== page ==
“Real world” problems are very time-consuming and include many non-mathematical elements, like writing about the solution, drawing pictures, gluing and pasting, etc. Problems are too simplistic, and by sixth grade students are two years behind students in top-performing countries in math. “Real world” problems are usually easily solved within 15 minutes, so several are assigned to develop proficiency in various types of problems based on the mathematical concept student is learning. They are based on a solid foundation of fundamental skills and computational fluency. Mathematical rigor increases over time. Students in example-based instruction are superior problem solvers to those in inquiry-based instruction, due to the fact that they have a larger base of knowledge and well-practiced problem solving skills.
Math is more about the process than the product. Math is about the product and includes process. Inquiry-based instruction teaches that it is okay to get a wrong answer if the thought processes are sound. Example-based students are looking for accuracy, even to the point where they are expected to account for margin of error.
Proponents believe that it is harmful to students to perform algorithms before they have complete understanding, thus understanding must precede knowledge. Proponents believe that learning algorithms and gaining conceptual understanding go hand-in-hand, thus knowledge precedes and fosters understanding. Inquiry-based students are not taught the most efficient algorithms, thus they are at a serious disadvantage in college when those algorithms are expected to have been learned with mastery. Example-based students master algorithms, and, in time, gain understanding through usage to solve problems.
Calculators are used liberally. Arithmetic computation of numbers larger than 2-3 digit integers is not done. Using calculators, like watching television, is a passive activity, using little brain function. Calculator use is limited. Proficiency in arithmetic computation is encouraged, to develop deep, long-term knowledge and understanding of arithmetic operations. Computing with paper and pencil, like reading a book, is active, resulting in increased brain function and skill building. Inquiry-based students lack development of deep, long-term knowledge and understanding of arithmetic operations, due to lack of practice in computation and use of algorithms. Computational fluency is also required to learn algebra efficiently.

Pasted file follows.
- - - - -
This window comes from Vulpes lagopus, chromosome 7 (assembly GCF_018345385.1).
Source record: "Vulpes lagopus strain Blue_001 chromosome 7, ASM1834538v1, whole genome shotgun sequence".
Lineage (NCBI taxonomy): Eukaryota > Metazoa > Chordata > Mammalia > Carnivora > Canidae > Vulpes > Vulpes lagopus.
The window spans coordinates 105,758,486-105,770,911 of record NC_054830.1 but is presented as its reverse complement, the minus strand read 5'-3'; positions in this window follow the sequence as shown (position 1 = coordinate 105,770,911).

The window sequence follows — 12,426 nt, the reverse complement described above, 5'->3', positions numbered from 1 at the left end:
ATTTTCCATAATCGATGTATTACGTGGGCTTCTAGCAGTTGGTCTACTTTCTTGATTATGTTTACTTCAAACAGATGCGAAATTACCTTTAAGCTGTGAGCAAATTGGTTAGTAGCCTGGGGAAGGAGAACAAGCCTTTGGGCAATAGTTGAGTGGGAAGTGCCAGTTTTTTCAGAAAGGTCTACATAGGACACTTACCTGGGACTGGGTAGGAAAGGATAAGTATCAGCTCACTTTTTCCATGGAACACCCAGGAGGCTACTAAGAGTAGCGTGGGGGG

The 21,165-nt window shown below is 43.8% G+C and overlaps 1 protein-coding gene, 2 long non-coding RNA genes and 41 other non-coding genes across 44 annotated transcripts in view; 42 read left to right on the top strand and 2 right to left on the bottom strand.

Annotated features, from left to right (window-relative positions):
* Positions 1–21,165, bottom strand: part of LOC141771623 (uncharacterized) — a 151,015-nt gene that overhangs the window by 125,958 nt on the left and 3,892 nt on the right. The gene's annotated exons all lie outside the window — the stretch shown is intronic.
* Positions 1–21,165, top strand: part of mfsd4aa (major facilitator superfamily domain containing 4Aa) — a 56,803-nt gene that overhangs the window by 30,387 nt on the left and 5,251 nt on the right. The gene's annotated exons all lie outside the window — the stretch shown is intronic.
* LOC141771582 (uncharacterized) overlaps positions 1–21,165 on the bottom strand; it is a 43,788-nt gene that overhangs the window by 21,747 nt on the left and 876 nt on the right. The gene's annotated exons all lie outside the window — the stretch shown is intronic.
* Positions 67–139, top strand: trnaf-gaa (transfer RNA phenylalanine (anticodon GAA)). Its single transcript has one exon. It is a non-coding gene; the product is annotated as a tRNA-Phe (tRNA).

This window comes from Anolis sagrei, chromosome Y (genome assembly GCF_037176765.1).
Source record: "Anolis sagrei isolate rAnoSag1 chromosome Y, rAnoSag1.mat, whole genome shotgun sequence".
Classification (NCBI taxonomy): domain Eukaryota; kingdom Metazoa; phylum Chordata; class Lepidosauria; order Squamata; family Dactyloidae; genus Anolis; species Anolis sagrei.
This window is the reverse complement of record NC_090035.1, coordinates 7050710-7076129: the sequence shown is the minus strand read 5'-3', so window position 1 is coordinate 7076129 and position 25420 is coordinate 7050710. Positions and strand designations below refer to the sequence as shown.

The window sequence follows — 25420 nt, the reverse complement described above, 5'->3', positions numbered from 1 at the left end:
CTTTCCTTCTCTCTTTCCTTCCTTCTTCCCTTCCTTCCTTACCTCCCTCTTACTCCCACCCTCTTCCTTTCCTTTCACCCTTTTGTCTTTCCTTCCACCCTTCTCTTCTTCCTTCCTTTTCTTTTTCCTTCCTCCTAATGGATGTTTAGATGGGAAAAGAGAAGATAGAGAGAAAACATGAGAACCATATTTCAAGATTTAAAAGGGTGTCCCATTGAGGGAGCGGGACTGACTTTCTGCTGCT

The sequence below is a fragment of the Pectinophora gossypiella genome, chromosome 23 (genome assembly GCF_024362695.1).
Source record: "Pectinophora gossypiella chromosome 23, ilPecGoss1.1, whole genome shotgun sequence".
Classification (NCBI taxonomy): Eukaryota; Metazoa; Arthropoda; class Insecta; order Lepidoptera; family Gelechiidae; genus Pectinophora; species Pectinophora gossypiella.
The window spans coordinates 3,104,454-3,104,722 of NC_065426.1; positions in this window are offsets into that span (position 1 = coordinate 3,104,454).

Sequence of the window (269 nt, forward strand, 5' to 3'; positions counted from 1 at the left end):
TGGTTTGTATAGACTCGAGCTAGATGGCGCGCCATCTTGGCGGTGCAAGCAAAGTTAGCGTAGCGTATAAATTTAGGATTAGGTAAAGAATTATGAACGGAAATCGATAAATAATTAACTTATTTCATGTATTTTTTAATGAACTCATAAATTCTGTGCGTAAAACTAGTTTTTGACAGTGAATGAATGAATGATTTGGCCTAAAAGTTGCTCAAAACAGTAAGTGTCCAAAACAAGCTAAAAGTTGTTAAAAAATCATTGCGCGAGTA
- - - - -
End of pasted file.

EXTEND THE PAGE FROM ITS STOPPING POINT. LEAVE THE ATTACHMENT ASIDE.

A balanced math curriculum has three pillars:
computational fluency (knowledge), conceptual understanding, and problem solving skills.
Inquiry-based instruction leaves out computational fluency and therefore loses its balance and its foundation. Without computational fluency, students cannot develop permanent (long term memory) conceptual understanding and do not develop good problem solving skills. Mathematical reasoning and understanding come from computational fluency. The, "what must I find to solve this problem?" comes from experience, not repeated isolated discovery marathons.
Click here to download a pdf document of the above chart.

Explicit Instruction or Reform - Mathematically Sound Foundations
The above is from the Monday, December 5th, 2005 Seattle Times.

The Gradual Release of Responsibility Model

A Gradual Release of Responsibility
Douglas Fisher, Ph. D
Professor of Language and Literacy Education
San Diego State University
Research and Development for Jamestown Reading Navigator

What does the Gradual Release of Responsibility Model look and sound like?

Gradual Release of Responsibility: I do, We do, You do

Understanding Scaffolding and the ZPD in Educational Research
Irina Verenikina,
Faculty of Education, University of Wollongong, NSW, Australia

A Textbook Example of What's Wrong with Education
A former schoolbook editor parses the politics of educational publishing.
Tamim Ansary Edutopia
Much of what is told in the above article may apply to the math texts.

Explicit Instruction or Reform - Mathematically Sound Foundations

The Muddle Machine Credit: Monte Wolverton

Second-Class Science
Education research gets an F.
Sharon Begley Apr 29, 2010 Newsweek

"Since holding teachers responsible for student performance is now all the rage, from the White House to the political right, let us do a simple thought experiment. Imagine an amateur baseball league in which team owners dictate which bats players use. The owners try to choose the best, but the research on bats is so poor, they have to rely on anecdotes—"Barry Bonds hit 73 home runs with maple!"—and on manufacturers' claims. As a result, some teams wind up using bats that are too heavy, too fragile, or no better than a broomstick. Does it make sense to cut players who were forced to use ineffective equipment?"